I'm entirely in favor of such negotiated business requirements. As far as I know, no aspect of the UCC is mandatory: instead, it says what the government will assume if your contract is not completely explicit in addressing all contingencies. As far as contract law is concerned, government involvement can be quite minimal, simply stating the rules of interpretation which will be invoked. The only thing that the government needs to be involved in is enforcement of contracts, meaning that once it has been objectively determined that there is a breach, the government may order the use of force to correct the breach. Private binding arbitration firms are entirely consistent with Objectivism, as long as it us understood that their decrees are only enforceable (that is, guns can only be drawn) when submitted to the government court.

The problem for anarchy doesn't really come up with contract law, it comes up with criminal law, where you are required to refrain from certain acts even when there is no contract between you and the other guy. The contractuo-anarchist can defend himself against murder charges by saying "Hey, I never agreed to not kill him".

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"Market anarchism" or what anarchists also refer to as a "market in force" is a contradiction in terms and rests on a stolen concept similar to "property is theft".

A market is a place where people can *freely* exchange goods and where no participant can force his terms or goods on any one else, e.g. force someone to buy his product vs. someone else's. As soon as force is introduced it is no longer a market. It is extortion. But by definition then there is no market, i.e. no choice.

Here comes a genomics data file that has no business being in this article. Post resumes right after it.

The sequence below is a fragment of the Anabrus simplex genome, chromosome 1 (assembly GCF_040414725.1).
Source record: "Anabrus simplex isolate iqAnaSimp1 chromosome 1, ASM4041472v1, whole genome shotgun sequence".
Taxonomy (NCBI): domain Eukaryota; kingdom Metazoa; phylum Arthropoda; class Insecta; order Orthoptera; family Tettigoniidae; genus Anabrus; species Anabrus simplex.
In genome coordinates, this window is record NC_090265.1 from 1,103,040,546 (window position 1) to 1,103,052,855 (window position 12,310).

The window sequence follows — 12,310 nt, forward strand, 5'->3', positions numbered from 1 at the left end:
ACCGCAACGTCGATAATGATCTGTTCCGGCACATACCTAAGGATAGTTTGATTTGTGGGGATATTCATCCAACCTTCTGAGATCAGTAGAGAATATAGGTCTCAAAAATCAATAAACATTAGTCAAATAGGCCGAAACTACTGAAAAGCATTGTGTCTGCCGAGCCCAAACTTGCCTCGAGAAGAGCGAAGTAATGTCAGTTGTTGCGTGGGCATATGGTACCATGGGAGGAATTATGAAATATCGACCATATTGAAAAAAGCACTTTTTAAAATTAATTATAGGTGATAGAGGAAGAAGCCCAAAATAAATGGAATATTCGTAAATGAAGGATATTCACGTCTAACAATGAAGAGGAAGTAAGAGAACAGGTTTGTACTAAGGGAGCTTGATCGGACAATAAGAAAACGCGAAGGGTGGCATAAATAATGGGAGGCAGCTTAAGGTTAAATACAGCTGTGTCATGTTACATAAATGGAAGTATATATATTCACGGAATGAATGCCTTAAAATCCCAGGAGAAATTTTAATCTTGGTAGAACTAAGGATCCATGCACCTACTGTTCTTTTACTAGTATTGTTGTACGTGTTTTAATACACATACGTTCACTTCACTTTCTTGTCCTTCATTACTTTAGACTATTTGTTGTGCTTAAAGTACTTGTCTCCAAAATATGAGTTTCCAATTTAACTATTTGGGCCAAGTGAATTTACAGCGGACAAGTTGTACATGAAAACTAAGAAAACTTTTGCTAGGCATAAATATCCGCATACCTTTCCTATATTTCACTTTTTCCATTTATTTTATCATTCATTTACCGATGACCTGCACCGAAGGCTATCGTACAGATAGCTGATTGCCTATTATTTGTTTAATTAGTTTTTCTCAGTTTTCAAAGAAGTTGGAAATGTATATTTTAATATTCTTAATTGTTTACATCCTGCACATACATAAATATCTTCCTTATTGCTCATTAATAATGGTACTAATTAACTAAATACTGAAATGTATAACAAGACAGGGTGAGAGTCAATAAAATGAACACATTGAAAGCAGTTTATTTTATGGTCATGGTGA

As soon as force becomes a product to be purchased with supposedly competing vendors, the winner becomes the vendor who can force the others out of business. It becomes competing gangs with the eventual victor being the strongest gang, that gang deciding what products can be offered at what price and to whom - and that's assuming they just don't go on a looting spree. So much for the morality of "market anarchism".

Force is not some commodity which people can trade or compete over. It is a direct threat to individual rights and in contrast to other "services" it must therefore be put under restraint via carefully defined limitations. That's the purpose of the law. And as far as our rights are concerned, there is nothing to compete over. No one can offer more or less or better free speech. Free speech is a basic right. There aren't "competing brands" of it. The only question is whether a given society will acknowledge, respect, and protect it. There is no basis for choice in the matter, as if I should have the right to choose to censor your speech.

So, the whole notion of a "market in force" is absurd on its face.

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This resembles very much the reasoning behind Hobbes's and Locke's social contract theories. In order to live in society we delegate some of our rights to the government. I sometimes wonder why Rand stopped with that right. Using her logic why could we not delegate other rights to the government? I hope you guys see where Im going with this.
So what you are essentially saying is that every individual must reserve his own right to either initiate force because of some percieved wrong or to respond with force without a set of objective principles upon which to create an understanding of individual rights? There is a huge blank out here regarding what use the individual has to the right to use force that I find a bit troubling here.

Furthermore, Rand does not state that "some" of our rights must be delegated to the government, she names one specific right that the government is supposed to be placed in charge of, and further elaborates on why this should be for a host of reasons. I don't see anything in it that states that we surrender our right to protect ourselves, but instead the arguement that our actions are subject to objective laws, and that any rightful act of self-defense is based upon them.